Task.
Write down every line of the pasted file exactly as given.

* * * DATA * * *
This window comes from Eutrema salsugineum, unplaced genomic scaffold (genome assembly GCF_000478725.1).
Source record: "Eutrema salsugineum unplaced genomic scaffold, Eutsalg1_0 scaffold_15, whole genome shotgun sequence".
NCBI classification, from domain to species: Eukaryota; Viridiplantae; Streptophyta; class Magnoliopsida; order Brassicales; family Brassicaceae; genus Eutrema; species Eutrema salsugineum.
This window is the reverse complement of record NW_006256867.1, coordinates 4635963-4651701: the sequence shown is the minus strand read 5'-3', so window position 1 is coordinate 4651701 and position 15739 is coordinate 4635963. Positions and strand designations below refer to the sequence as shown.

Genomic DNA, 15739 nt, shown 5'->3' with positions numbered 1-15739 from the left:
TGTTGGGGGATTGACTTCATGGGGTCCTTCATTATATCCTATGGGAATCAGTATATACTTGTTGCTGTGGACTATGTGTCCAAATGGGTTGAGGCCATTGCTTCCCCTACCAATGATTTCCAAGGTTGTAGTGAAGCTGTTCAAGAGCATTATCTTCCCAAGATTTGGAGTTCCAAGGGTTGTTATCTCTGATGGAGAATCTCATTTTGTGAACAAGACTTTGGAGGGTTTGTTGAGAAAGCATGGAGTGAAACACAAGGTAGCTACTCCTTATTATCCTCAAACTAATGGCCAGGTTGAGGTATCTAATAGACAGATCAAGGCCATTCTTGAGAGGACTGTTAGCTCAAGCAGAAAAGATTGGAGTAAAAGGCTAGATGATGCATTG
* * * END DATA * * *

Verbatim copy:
This window comes from Eutrema salsugineum, unplaced genomic scaffold (genome assembly GCF_000478725.1).
Source record: "Eutrema salsugineum unplaced genomic scaffold, Eutsalg1_0 scaffold_15, whole genome shotgun sequence".
NCBI classification, from domain to species: Eukaryota; Viridiplantae; Streptophyta; class Magnoliopsida; order Brassicales; family Brassicaceae; genus Eutrema; species Eutrema salsugineum.
This window is the reverse complement of record NW_006256867.1, coordinates 4635963-4651701: the sequence shown is the minus strand read 5'-3', so window position 1 is coordinate 4651701 and position 15739 is coordinate 4635963. Positions and strand designations below refer to the sequence as shown.

Genomic DNA, 15739 nt, shown 5'->3' with positions numbered 1-15739 from the left:
TGTTGGGGGATTGACTTCATGGGGTCCTTCATTATATCCTATGGGAATCAGTATATACTTGTTGCTGTGGACTATGTGTCCAAATGGGTTGAGGCCATTGCTTCCCCTACCAATGATTTCCAAGGTTGTAGTGAAGCTGTTCAAGAGCATTATCTTCCCAAGATTTGGAGTTCCAAGGGTTGTTATCTCTGATGGAGAATCTCATTTTGTGAACAAGACTTTGGAGGGTTTGTTGAGAAAGCATGGAGTGAAACACAAGGTAGCTACTCCTTATTATCCTCAAACTAATGGCCAGGTTGAGGTATCTAATAGACAGATCAAGGCCATTCTTGAGAGGACTGTTAGCTCAAGCAGAAAAGATTGGAGTAAAAGGCTAGATGATGCATTG